Reassuring a wary ally, Obama meets with Saudi king, weighs air defense help for Syrian rebels

The Associated Press

President Barack Obama meets with Saudi King Abdullah at Rawdat Khuraim, Saudi Arabia, Friday, March 28, 2014. Rawdat Khuraim is a green oasis located 62 miles northwest of the capital city of Riyadh and King Abdullah's private desert encampment is located within Rawdat Khuraim. (AP Photo/Pablo Martinez Monsivais)

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By JULIE PACE and JIM KUHNHENN, Associated Press

RIYADH, Saudi Arabia (AP) — President Barack Obama is considering allowing shipments of new air defense systems to the Syrian opposition, a U.S. official said Friday, as Obama sought to reassure Saudi Arabia's king that the U.S. is not taking too soft a stance in Syria and other Mideast conflicts.

A key U.S. ally, Saudi Arabia would be likely to cheer a decision by Obama to allow the portable missile launchers into Syria. Saudi officials were dismayed when Obama scrapped plans last year to launch a strike against Syrian President Bashar Assad, and they have been pressing the White House on the issue. The Saudis could play a direct role in sending the systems, known as "manpads," to the rebels fighting Assad's forces.

Manpads are compact missile launchers with the range and explosive power to attack low-flying planes and helicopters. U.S. officials have estimated the Syrian government has thousands.

Word of Obama's potential shift came as Obama was paying a visit to Saudi King Abdullah's desert oasis at the conclusion of a weeklong, four-country trip. The aging monarch has been nervously watching Washington's negotiations with Iran and other U.S. policy developments in the Middle East.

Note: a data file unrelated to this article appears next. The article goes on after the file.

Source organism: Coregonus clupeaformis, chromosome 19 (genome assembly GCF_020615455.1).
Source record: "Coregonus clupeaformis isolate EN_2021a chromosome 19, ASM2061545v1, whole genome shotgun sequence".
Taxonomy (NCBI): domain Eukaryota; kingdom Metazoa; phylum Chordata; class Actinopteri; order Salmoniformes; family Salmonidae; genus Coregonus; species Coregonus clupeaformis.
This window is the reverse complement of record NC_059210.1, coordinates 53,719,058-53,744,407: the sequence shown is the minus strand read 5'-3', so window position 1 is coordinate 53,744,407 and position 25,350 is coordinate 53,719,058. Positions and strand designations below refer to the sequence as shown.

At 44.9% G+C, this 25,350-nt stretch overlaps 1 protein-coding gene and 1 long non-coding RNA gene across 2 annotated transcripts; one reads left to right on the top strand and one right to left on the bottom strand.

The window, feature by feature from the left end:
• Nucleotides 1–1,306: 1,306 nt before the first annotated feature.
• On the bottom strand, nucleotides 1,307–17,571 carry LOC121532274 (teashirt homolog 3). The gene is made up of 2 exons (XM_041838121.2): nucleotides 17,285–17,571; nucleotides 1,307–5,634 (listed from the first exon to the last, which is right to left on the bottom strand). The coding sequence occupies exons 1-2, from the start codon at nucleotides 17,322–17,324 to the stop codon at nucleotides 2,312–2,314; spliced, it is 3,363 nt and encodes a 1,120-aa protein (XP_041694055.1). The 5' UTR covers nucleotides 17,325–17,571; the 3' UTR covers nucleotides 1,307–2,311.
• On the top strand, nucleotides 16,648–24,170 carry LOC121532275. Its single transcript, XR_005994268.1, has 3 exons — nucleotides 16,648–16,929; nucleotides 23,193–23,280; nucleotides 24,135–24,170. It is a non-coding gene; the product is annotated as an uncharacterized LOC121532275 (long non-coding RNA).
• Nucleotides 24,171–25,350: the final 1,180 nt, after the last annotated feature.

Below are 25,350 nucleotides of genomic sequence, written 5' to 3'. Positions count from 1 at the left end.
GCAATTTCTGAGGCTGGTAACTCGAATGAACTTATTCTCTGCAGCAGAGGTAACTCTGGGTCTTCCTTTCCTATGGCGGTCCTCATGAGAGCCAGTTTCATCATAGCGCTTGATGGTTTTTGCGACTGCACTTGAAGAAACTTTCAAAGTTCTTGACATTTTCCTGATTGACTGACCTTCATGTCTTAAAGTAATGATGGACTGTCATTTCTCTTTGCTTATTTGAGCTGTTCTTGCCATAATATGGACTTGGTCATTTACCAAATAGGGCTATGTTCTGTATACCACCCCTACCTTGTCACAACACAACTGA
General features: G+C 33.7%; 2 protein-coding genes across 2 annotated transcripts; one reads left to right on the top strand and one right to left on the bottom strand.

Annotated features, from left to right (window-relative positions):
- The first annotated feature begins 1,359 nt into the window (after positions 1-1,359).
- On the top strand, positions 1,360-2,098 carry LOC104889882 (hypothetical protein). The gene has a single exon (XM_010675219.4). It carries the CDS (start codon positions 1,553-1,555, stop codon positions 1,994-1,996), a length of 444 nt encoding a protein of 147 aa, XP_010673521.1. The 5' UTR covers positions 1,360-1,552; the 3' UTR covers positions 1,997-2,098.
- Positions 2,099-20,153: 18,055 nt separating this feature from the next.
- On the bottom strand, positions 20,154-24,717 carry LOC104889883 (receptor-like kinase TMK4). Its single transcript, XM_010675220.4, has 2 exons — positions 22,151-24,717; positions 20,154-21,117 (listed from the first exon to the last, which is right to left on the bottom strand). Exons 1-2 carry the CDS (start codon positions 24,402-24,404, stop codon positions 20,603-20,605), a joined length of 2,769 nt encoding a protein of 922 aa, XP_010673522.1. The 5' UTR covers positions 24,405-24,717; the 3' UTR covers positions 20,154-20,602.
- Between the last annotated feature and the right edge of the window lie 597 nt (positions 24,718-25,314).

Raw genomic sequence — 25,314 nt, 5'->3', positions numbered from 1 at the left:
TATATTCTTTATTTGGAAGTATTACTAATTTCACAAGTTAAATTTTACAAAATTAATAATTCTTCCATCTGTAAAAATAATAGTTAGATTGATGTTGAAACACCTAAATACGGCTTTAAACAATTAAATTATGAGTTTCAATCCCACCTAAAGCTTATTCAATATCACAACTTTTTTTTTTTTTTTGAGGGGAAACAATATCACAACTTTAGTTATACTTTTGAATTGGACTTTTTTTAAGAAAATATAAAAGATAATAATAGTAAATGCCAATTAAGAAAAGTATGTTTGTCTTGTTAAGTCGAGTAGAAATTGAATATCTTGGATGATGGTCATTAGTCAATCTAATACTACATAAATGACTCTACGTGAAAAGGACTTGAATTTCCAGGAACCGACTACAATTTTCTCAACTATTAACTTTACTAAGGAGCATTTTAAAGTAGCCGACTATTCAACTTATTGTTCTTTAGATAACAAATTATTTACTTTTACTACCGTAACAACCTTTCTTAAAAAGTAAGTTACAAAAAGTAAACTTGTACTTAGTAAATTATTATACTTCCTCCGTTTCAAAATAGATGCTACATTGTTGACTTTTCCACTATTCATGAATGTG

Obama's Marine One helicopter kicked up clouds of sand in his arrival at the king's desert camp outside the capital of Riyadh for a meeting with Abdullah. The president walked through a row of military guards to an ornate room featuring a massive crystal chandelier and took a seat next to the 89-year-old king, who was breathing with the help of an oxygen tank.

Secretary of State John Kerry sat at the president's side for the visit — Obama's third official meeting with the king in six years. They met for nearly two hours before Obama and his aides left the compound after dusk.

Obama and the king spent the bulk of their session discussing Iran and Syria, where U.S. and Saudi interests remain aligned despite differences about some tactics, senior administration officials said after the meeting. In a nod to a potential change in the stance on manpads, officials said that in the course of providing assistance to the Syrian opposition, the U.S. has been able to develop deeper relationships that have fostered confidence in the moderate elements.

Despite longstanding U.S. complaints about human rights and treatment of women in Saudi Arabia, those issues didn't come up in the meeting, said the officials, who weren't authorized to discuss the meeting by name and spoke only on condition of anonymity.

Despite its decades-long alliance with the United States, Saudi's royal family has become increasingly anxious in recent years over Obama's nuclear talks with Iran and his tepid involvement in the Syrian civil war. During Obama's evening meetings with the king, the president's task was to reassure Saudi Arabia that the U.S. is not abandoning Arab interests despite troop withdrawals from Iraq and Afghanistan, greater energy independence back home and nuclear talks with predominantly Persian Iran.

Allowing manpads to be delivered to Syrian rebels would mark a shift in strategy for the U.S., which until this point has limited its lethal assistance to small weapons and ammunition, as well as humanitarian aid. The U.S. has been grappling for ways to boost the rebels, who have lost ground in recent months, allowing Assad to regain a tighter grip on the war-weary nation.

As recently as February, the administration insisted Obama remained opposed to any shipments of manpads to the Syrian opposition. The U.S. has been concerned that the weaponry could fall into the wrong hands and possibly be used to shoot down a commercial airliner.